12th Annual Symposium
Physics of Cancer
Leipzig, Germany
Aug 30 - Sept 1, 2021
Contributed Talk
Velocity waves in rotating multicellular spheroids
Tom Brandstätter1, David Brückner1, Yu Long Han2, Ricard Alert3,4, Ming Guo2, Chase P. Broedersz5
1Arnold-Sommerfeld-Center for Theoretical Physics, Ludwig-Maximilians- Universität München, Theresienstrasse 37, 80333 Munich, Germany
2Department of Mechanical Engineering, Massachusetts Institute of Technology, 33 Massachusetts Ave, Cambridge, MA 02139, United States
3Lewis-Sigler Institute for Integrative Genomics, Princeton University, South Drive, Princeton University, Princeton, NJ 08544, United States
4Princeton Center for Theoretical Science, Princeton University, NJ, USA
5Department of Physics and Astronomy, Vrije Universiteit Amsterdam, 1081 HV Amsterdam, The Netherlands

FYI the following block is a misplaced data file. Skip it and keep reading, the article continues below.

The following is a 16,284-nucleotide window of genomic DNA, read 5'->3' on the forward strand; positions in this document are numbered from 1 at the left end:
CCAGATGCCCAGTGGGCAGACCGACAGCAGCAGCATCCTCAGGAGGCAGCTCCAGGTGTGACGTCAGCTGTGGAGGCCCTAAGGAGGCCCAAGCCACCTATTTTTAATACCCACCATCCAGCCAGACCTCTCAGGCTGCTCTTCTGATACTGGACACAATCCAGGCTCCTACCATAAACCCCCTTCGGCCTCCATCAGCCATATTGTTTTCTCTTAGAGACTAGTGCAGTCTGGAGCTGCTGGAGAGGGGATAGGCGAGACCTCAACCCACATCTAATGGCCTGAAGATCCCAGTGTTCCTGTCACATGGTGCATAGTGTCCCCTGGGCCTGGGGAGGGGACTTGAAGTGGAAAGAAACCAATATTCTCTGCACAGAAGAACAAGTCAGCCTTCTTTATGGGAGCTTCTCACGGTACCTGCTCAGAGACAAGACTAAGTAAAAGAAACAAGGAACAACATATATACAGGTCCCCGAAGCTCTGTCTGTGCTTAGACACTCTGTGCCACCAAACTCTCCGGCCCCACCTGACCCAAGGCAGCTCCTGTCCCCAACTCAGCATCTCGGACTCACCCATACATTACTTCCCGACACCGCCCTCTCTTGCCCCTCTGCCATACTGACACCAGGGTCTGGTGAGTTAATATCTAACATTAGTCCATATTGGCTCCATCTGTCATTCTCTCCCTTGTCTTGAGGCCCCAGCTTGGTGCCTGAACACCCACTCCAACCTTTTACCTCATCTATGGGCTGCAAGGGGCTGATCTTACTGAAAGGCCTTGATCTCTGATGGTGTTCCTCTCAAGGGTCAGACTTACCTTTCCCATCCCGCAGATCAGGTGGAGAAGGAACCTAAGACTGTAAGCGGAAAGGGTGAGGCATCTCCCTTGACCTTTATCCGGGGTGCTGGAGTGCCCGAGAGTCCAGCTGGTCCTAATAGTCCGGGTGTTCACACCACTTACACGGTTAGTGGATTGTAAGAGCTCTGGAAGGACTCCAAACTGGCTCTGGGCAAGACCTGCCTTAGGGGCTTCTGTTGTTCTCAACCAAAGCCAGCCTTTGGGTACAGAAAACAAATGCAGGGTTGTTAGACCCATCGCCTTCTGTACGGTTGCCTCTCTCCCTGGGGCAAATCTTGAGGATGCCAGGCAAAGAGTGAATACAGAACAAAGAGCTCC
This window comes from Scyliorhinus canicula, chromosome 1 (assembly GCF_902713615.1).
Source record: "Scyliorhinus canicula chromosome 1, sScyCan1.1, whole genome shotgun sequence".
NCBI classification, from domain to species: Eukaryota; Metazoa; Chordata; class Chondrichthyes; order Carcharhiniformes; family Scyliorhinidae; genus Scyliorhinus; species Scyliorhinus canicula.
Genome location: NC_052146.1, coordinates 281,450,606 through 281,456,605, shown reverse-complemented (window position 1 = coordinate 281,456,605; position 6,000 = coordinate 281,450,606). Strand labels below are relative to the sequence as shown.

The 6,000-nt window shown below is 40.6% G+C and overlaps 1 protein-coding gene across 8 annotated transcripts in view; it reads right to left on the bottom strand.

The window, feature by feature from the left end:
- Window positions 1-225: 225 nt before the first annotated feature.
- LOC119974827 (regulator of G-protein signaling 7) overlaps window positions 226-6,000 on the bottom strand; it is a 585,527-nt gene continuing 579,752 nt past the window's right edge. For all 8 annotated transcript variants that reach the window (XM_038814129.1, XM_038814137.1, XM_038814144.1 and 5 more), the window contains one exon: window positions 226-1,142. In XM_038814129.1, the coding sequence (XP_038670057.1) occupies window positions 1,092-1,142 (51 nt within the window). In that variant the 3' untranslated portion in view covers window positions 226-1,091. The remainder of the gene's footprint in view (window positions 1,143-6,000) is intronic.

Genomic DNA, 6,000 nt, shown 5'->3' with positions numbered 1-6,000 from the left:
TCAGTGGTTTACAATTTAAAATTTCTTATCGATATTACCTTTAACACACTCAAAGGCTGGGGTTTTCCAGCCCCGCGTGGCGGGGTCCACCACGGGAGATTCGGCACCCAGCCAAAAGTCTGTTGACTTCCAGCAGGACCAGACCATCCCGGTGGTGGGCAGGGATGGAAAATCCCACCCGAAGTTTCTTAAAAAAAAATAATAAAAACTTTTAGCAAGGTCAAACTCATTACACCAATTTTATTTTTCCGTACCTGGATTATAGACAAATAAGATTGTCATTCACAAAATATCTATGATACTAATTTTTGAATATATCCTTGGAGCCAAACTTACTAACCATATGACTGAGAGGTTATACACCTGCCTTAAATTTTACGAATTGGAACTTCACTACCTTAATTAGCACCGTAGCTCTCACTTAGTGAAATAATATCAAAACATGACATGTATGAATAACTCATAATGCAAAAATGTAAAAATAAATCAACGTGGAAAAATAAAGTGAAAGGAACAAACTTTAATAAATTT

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A defining feature of many cellular tissues including developing tumors is collective cell migration in three-dimensional and often curved environments. A common and conceptually simple case is a spherically confined cell tissue. Such a geometry naturally appears during many cellular processes including tumor progression, as well as in in vitro model systems known as multicellular spheroids. Remarkably, in their spherical confinement, these cell clusters frequently exhibit collective rotational motion. However, it remains unclear how collective migration in such spheroids emerges from the interplay of active cell motility, cell-cell interactions, and the response to spatial cues like the closed topology and the positive curvature of the spherical geometry. We study cell trajectories in collectively rotating mammary spheroids - a model system for breast cancer progression. Strikingly, we discover that the cells migrating in spheroids exhibit a velocity wave propagating along the equator with a wavelength equal to the spheroid perimeter. Moreover, we find that the equatorial wave is part of an intricate global flow pattern of coordinated cell motion across the spheroid surface that involves cell motion over the spheroid poles as well as topological defects. Using a minimal active particle model, we reveal that this mode of migration has its origin in active flocking behavior of a confluent cell layer constrained on a positively curved surface. Therefore, we show that the velocity wave is a generic mode of collective cell migration, which could manifest in a wide variety of three-dimensional tissues with curved geometries like embryos and tumors.
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